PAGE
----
The beautiful blue waters of Mahebourg Bay from Ile aux Aigrettes.

Stephanie Winton is WPC’s 31st New Noah. Stephanie’s first stop was the 3-month long Endangered Species Management course at the Durrell Conservation Academy in Jersey, UK. She just finished a practical placement on the island of Mauritius and will be returning home to Canada soon.
Southeast Islets, Mauritius

Covid was not the only disaster to strike Mauritius in 2020. The MV Wakashio bulk carrier ran aground on the coral reef surrounding the island, spilling oil into the beautiful blue waters, and threatening marine and terrestrial biodiversity. The plants and wildlife on Ile aux Aigrettes and the Southeast Islets in Mahebourg Bay were at risk of contamination and were rapidly evacuated. Skinks and geckos from the islets were even sent all the way to the Jersey Zoo in the UK to create safety-net populations of these endangered and genetically distinct species (watch the story of the amazing reptile rescue here)

I recently found myself camped out on those very same islets with an experienced team of reptile ropers searching for telltale flashes of skink scales in the grass among Napoleonic and World War II fortifications.

Our mission: survey for skinks during the day, and geckos, crabs, and nesting seabirds at night. These surveys are part of a long term program monitoring populations of reptiles and other environmental indicator species on the small islets that will be valuable in detecting any changes following the oil spill.

It was a truly special time to be able to help with mark-recapture of reptiles that I first met at the Jersey Zoo in the spring and see that the wild populations are persisting for now (read about my time at the biosecure reptile facility here).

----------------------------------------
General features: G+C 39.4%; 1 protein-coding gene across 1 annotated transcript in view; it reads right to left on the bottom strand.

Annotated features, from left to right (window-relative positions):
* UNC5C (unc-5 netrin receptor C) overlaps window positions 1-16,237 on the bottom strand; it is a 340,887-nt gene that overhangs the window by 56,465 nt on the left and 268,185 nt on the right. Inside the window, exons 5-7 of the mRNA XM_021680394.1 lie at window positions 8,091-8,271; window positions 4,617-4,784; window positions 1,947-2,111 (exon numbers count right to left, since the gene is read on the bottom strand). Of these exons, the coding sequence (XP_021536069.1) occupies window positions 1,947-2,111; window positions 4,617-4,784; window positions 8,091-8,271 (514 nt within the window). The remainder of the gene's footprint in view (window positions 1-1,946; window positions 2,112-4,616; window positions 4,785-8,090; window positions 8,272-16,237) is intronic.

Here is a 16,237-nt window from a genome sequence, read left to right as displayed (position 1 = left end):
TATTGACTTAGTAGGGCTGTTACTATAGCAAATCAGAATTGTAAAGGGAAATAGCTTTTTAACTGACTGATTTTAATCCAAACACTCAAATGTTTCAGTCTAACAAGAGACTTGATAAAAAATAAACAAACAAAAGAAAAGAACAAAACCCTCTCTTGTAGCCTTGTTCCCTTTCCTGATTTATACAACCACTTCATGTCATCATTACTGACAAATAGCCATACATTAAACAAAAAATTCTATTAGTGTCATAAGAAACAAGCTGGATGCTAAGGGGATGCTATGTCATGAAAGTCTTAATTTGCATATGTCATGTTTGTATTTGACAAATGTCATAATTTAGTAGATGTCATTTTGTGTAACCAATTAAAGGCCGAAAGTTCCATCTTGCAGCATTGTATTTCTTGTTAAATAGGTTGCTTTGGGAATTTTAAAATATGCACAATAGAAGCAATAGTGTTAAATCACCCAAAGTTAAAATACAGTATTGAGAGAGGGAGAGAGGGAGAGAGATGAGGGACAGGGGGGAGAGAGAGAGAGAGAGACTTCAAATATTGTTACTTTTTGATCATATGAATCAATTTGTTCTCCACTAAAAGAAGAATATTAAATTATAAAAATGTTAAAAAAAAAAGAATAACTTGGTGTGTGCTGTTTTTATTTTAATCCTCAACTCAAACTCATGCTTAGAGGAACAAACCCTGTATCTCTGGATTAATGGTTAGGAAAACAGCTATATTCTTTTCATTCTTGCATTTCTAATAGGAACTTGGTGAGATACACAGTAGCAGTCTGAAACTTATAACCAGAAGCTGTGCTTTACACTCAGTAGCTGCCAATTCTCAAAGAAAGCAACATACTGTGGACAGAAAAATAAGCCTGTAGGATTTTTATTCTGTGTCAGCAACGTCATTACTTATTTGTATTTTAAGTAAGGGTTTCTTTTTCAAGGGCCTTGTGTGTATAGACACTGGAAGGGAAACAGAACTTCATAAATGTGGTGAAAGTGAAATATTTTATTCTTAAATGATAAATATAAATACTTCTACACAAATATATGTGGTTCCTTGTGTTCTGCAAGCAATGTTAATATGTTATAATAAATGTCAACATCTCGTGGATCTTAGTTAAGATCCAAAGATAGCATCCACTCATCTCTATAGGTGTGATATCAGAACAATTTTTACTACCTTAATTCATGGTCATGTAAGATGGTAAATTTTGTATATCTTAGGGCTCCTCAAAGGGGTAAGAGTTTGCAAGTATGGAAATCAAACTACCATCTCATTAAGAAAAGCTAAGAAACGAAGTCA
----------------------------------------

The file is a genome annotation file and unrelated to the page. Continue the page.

On Ile aux Aigrettes, I spent a week searching transects for another endemic reptile – the ornate day gecko. A beautiful species with striking facial markings, males are bright blue and green while females are more subdued earthy colours, that peer at you from their almost perfectly camouflaged hiding places on candle trees and strangler figs.

View of the other islets from Ile de la Passe.

A successful skink capture!

A curious ornate day gecko observed during a survey.

The reptile communities on the offshore islands are important remnants of the unique historical Mauritian reptile fauna and play a variety of important ecological roles such as pollination of native plants. In several cases, these islands provide refuge for species from threats like invasive species, as was the case for the orange-tailed skink which was saved from extinction through the establishment of a secondary population on another island.

Camping on Ile de la Passe.

It is strange to think that if not for covid travel restrictions I probably would have been on the ground in Mauritius during the oil spill. Now, as I skim over the crystal clear waters of Mahebourg Bay en route to Ile aux Aigrettes or snorkel in the Blue Bay Lagoon, it is hard to imagine what it must have been like two years ago. Only time and continued monitoring will tell what the lasting consequences of this environmental disaster may be and for now it is an important reminder to the world of the vulnerability of marine, wetland, and island ecosystems.

Until next time,